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McConnell: Senate will hold election security briefing

McConnell: Senate will hold election security briefing
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Majority Leader Mitch McConnellAddison (Mitch) Mitchell McConnellTrump at CPAC foments 2022 GOP primary wars Hawley gets boisterous ovation at CPAC for Electoral College objection   Why Congress must invoke the 14th Amendment now MORE (R-Ky.) on Tuesday said that the Senate will have an election security briefing in the wake of special counsel Robert MuellerRobert (Bob) MuellerWhy a special counsel is guaranteed if Biden chooses Yates, Cuomo or Jones as AG Barr taps attorney investigating Russia probe origins as special counsel CNN's Toobin warns McCabe is in 'perilous condition' with emboldened Trump MORE's report on Russian meddling in the 2016 election.  

"We intend to have a briefing on election security," McConnell told reporters during a weekly press conference while not responding to questions about whether the upper chamber will take up any election security legislation.

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McConnell's comments mark the first time that he has confirmed he will hold an all-members election security briefing since Minority Leader Charles SchumerChuck SchumerHillicon Valley: Biden signs order on chips | Hearing on media misinformation | Facebook's deal with Australia | CIA nominee on SolarWinds House Rules release new text of COVID-19 relief bill Budowsky: Cruz goes to Cancun, AOC goes to Texas MORE (D-N.Y.) said from the Senate floor that he had received assurances from the Senate GOP leader that there would be a closed-door briefing with administration officials.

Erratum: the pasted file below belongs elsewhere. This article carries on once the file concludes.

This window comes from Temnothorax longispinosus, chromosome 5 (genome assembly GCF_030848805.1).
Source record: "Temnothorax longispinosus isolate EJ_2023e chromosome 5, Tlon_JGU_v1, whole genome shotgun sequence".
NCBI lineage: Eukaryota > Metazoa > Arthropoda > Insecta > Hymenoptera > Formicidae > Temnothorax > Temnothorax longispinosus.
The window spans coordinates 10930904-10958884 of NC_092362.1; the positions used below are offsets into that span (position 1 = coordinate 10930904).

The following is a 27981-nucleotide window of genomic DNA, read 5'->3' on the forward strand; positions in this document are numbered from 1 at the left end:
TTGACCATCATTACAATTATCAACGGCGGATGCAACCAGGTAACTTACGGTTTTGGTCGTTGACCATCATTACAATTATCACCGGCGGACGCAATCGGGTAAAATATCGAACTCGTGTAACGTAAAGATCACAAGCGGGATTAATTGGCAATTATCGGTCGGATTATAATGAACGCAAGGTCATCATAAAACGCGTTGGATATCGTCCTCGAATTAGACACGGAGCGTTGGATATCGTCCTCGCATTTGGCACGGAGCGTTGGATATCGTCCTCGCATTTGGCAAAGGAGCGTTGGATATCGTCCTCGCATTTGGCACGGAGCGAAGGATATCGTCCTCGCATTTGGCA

"I have some positive news. I have spoken to the Republican leader about that request. He has assured me we will have a briefing," Schumer said from the Senate floor last week. 

But McConnell didn't mention the briefing last week, and Senate Rules Committee Chairman Roy BluntRoy Dean BluntPartisan headwinds threaten Capitol riot commission Passage of the John Lewis Voting Rights Advancement Act is the first step to heal our democracy Microsoft, FireEye push for breach reporting rules after SolarWinds hack MORE (R-Mo.), who has oversight on the issue, told reporters on Thursday afternoon that he had heard nothing from McConnell about having a briefing. 

The closed-door briefing comes as senators have mounted a bipartisan push in the wake of Mueller's report to try to move election security legislation through the Senate but have run into high-profile opposition from McConnell and Blunt. 

Supporters argue that new legislation is needed to help bolster election infrastructure in the wake of Russia's actions and as lawmakers debate how to safeguard the 2020 White House and congressional elections.  

But Blunt said during a committee hearing earlier this month that "at this point, I don’t see any likelihood that those bills would get to the floor if we mark them up." 

When asked about possible legislation, McConnell didn't directly respond, instead suggesting that reporters had largely ignored stories about the lack of interference in the 2018 election.  

"I do think the missing story that very few of you have written about is the absence of problems in the 2018 election. I think the Trump administration did a much, much better job," McConnell told reporters.